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Searching for Poison-dart Frogs on Panama's Atlantic Coast
by Joe McSharry

The rain hit hard, pounding my Gortex jacket, searching for a way in. I really wanted to find a warm, thatch-roofed hut to hide in until it subsided, but we needed to get back to the boat. We followed the trail through the village and into the marsh where we cautiously inched our way along submerged logs. The day before it was difficult to find the logs in the calf-deep, murky water, but now it was thigh-deep and almost black. The sound of the rain caused the living jewels we had collected to start chirping inside the clear, plastic bags.

Anthony Wisnieski in village on Bastimentos Island

The trail passed by a tin-roofed shack with a rickety, wood pigpen and continued on to the beach. When we walked the shore on our way in, the waves gently stirred the grains of sand. Now the shore had disappeared and the surf was ripping at the roots of the palms at the forest's edge, forcing us to make our way through the thick, forest undergrowth. We braved the rising waves and torrential downpour as we pushed our twelve-foot johnboat out into the swelling bay and started the engine. We road the swells, at times unable to see land because of the mounds of water around us. John eased the tension as he brought out his collapsible fishing rod and proceeded to catch dinner. Then gray slowly gave way to crimson and gold on the horizon, the rain subsided, and we were back in town enjoying a warm shower, dry clothes, and a fresh fish dinner.

 
  Our johnboat at dock. The structure at the end of the pier is an outhouse.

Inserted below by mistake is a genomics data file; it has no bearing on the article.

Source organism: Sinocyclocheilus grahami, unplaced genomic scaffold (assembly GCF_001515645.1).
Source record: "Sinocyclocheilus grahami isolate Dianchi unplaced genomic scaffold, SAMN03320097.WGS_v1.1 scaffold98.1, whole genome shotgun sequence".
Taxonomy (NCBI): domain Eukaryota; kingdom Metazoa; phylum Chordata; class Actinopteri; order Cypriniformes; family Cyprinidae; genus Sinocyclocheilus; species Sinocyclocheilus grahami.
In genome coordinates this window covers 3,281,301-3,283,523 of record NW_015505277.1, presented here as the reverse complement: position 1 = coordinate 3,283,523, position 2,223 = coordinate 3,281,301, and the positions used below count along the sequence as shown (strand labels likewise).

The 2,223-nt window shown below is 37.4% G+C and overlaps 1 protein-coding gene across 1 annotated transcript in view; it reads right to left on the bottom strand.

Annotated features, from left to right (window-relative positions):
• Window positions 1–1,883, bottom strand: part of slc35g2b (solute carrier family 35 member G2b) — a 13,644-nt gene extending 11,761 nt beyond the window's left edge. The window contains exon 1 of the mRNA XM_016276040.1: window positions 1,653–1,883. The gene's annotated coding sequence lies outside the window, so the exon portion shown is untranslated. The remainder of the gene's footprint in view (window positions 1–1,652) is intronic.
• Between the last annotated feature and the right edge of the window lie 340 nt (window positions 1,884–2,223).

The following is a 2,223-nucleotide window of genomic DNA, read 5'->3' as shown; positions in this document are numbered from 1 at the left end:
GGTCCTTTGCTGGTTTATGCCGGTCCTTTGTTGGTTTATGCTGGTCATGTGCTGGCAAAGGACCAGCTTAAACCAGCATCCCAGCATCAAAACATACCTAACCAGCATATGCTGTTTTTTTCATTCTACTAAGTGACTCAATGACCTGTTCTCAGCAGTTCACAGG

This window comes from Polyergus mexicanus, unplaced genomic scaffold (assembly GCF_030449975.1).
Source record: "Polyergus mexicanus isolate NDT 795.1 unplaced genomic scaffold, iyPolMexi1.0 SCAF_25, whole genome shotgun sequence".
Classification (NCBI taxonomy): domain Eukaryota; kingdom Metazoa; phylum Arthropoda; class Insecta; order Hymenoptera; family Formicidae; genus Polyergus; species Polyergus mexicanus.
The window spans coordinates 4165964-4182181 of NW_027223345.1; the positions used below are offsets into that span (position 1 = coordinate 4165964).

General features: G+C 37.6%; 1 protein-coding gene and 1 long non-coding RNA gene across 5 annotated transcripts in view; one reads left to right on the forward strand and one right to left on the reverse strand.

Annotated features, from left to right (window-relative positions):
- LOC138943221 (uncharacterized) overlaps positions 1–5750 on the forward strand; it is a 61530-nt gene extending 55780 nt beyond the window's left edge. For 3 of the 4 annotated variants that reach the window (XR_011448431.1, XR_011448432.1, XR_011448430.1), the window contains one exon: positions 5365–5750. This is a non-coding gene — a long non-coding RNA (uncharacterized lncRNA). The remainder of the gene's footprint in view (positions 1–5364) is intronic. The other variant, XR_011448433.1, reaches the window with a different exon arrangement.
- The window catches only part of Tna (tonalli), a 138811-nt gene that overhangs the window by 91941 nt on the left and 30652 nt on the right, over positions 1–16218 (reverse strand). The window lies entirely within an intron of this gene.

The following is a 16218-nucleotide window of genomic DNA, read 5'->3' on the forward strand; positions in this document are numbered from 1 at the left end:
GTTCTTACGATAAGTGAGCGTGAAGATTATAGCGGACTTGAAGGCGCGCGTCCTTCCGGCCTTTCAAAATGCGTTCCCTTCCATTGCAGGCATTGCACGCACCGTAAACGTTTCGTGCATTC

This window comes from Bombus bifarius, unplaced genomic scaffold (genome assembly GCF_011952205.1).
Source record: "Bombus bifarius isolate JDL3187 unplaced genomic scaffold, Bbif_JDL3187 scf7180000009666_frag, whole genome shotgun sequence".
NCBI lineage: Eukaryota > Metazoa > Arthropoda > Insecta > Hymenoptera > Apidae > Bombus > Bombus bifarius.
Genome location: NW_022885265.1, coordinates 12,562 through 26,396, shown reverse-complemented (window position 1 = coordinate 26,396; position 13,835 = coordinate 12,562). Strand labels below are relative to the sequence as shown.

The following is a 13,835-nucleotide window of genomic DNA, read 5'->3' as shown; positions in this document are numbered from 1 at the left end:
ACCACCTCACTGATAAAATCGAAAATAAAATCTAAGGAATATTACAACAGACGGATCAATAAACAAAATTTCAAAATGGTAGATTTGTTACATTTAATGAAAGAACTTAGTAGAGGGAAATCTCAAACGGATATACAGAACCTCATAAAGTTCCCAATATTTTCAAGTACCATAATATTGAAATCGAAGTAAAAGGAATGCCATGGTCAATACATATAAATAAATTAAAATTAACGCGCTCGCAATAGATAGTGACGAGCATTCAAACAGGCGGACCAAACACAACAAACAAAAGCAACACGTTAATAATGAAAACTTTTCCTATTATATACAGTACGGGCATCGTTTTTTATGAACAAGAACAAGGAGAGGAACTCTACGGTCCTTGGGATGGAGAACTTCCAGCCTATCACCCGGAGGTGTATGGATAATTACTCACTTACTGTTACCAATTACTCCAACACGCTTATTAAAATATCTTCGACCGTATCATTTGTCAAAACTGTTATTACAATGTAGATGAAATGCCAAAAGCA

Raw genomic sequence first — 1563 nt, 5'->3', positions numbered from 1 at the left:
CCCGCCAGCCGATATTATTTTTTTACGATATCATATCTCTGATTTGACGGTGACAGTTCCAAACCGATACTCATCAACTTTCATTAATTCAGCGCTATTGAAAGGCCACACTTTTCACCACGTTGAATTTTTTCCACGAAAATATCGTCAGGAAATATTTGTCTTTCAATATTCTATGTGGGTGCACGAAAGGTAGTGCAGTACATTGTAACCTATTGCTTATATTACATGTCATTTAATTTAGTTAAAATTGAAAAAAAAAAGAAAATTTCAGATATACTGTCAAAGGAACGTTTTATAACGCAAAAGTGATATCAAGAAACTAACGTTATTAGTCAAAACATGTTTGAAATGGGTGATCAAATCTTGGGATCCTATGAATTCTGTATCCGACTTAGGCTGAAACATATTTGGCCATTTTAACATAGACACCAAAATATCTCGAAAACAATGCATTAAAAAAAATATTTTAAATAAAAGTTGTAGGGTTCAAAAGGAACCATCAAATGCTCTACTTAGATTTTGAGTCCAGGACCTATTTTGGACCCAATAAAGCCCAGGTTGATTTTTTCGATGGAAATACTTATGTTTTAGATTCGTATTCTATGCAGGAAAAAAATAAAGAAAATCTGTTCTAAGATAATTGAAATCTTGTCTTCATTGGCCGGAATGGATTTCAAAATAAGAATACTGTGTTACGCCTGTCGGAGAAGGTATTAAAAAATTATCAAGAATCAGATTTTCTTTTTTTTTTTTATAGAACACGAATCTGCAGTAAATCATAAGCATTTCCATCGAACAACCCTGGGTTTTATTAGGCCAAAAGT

Our trip had started a couple of weeks earlier when Anthony Wisnieski, Curator of Reptiles and Amphibians at the Baltimore Zoo, and I left our homes in Baltimore, Maryland, USA, to drive to David, Panama. There we met Dr. John Daly, Chief of Bio Organic Chemistry at the National Institute of Health (NIH) in the United States. The objective of the trip was to collect several morphs of the highly variable species of poison frog, Dendrobates pumilio. Our plan was to visit several locations where different populations of this species were known to exist. We wanted to collect specimens from these populations for several reasons. Some were to be used at NIH to study the differences in toxins of the various groups. Others were to go to a university to study their breeding habits. The majority was collected for breeding and display purposes at several zoos and aquariums.

Children on one of the islands show off their new baby brother.
Children happily playing with a nail and one another.
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